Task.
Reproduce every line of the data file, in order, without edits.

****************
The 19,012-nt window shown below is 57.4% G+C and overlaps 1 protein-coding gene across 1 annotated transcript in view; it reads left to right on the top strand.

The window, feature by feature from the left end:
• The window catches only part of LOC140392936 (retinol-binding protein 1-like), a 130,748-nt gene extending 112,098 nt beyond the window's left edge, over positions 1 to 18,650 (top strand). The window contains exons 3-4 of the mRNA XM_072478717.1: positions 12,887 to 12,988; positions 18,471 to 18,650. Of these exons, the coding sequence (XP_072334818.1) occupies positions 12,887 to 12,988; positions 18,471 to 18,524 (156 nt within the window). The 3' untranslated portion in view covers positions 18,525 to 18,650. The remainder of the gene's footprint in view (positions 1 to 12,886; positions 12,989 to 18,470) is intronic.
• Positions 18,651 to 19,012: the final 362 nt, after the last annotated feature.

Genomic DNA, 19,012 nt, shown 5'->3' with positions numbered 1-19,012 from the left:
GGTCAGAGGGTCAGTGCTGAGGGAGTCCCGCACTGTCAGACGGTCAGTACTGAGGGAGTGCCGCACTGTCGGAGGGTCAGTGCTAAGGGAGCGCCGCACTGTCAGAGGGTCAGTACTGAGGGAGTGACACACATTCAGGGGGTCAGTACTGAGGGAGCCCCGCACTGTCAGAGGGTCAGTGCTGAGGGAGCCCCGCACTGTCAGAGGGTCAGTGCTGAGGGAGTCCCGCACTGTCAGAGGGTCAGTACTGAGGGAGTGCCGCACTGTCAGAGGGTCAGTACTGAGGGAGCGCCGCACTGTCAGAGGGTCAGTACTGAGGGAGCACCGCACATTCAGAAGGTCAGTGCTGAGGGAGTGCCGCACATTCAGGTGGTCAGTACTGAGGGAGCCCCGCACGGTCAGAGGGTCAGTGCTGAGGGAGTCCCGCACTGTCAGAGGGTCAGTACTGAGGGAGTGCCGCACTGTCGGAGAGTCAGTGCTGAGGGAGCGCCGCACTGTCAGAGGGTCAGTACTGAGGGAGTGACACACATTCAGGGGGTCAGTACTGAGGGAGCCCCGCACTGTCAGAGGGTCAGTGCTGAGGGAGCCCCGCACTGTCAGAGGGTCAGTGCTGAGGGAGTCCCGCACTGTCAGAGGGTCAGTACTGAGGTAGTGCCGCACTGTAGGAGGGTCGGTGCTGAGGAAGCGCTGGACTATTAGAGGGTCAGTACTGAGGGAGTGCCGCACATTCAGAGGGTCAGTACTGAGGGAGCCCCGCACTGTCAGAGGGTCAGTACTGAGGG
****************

The 19,012-nt window shown below is 57.4% G+C and overlaps 1 protein-coding gene across 1 annotated transcript in view; it reads left to right on the top strand.

The window, feature by feature from the left end:
• The window catches only part of LOC140392936 (retinol-binding protein 1-like), a 130,748-nt gene extending 112,098 nt beyond the window's left edge, over positions 1 to 18,650 (top strand). The window contains exons 3-4 of the mRNA XM_072478717.1: positions 12,887 to 12,988; positions 18,471 to 18,650. Of these exons, the coding sequence (XP_072334818.1) occupies positions 12,887 to 12,988; positions 18,471 to 18,524 (156 nt within the window). The 3' untranslated portion in view covers positions 18,525 to 18,650. The remainder of the gene's footprint in view (positions 1 to 12,886; positions 12,989 to 18,470) is intronic.
• Positions 18,651 to 19,012: the final 362 nt, after the last annotated feature.

Genomic DNA, 19,012 nt, shown 5'->3' with positions numbered 1-19,012 from the left:
GGTCAGAGGGTCAGTGCTGAGGGAGTCCCGCACTGTCAGACGGTCAGTACTGAGGGAGTGCCGCACTGTCGGAGGGTCAGTGCTAAGGGAGCGCCGCACTGTCAGAGGGTCAGTACTGAGGGAGTGACACACATTCAGGGGGTCAGTACTGAGGGAGCCCCGCACTGTCAGAGGGTCAGTGCTGAGGGAGCCCCGCACTGTCAGAGGGTCAGTGCTGAGGGAGTCCCGCACTGTCAGAGGGTCAGTACTGAGGGAGTGCCGCACTGTCAGAGGGTCAGTACTGAGGGAGCGCCGCACTGTCAGAGGGTCAGTACTGAGGGAGCACCGCACATTCAGAAGGTCAGTGCTGAGGGAGTGCCGCACATTCAGGTGGTCAGTACTGAGGGAGCCCCGCACGGTCAGAGGGTCAGTGCTGAGGGAGTCCCGCACTGTCAGAGGGTCAGTACTGAGGGAGTGCCGCACTGTCGGAGAGTCAGTGCTGAGGGAGCGCCGCACTGTCAGAGGGTCAGTACTGAGGGAGTGACACACATTCAGGGGGTCAGTACTGAGGGAGCCCCGCACTGTCAGAGGGTCAGTGCTGAGGGAGCCCCGCACTGTCAGAGGGTCAGTGCTGAGGGAGTCCCGCACTGTCAGAGGGTCAGTACTGAGGTAGTGCCGCACTGTAGGAGGGTCGGTGCTGAGGAAGCGCTGGACTATTAGAGGGTCAGTACTGAGGGAGTGCCGCACATTCAGAGGGTCAGTACTGAGGGAGCCCCGCACTGTCAGAGGGTCAGTACTGAGGG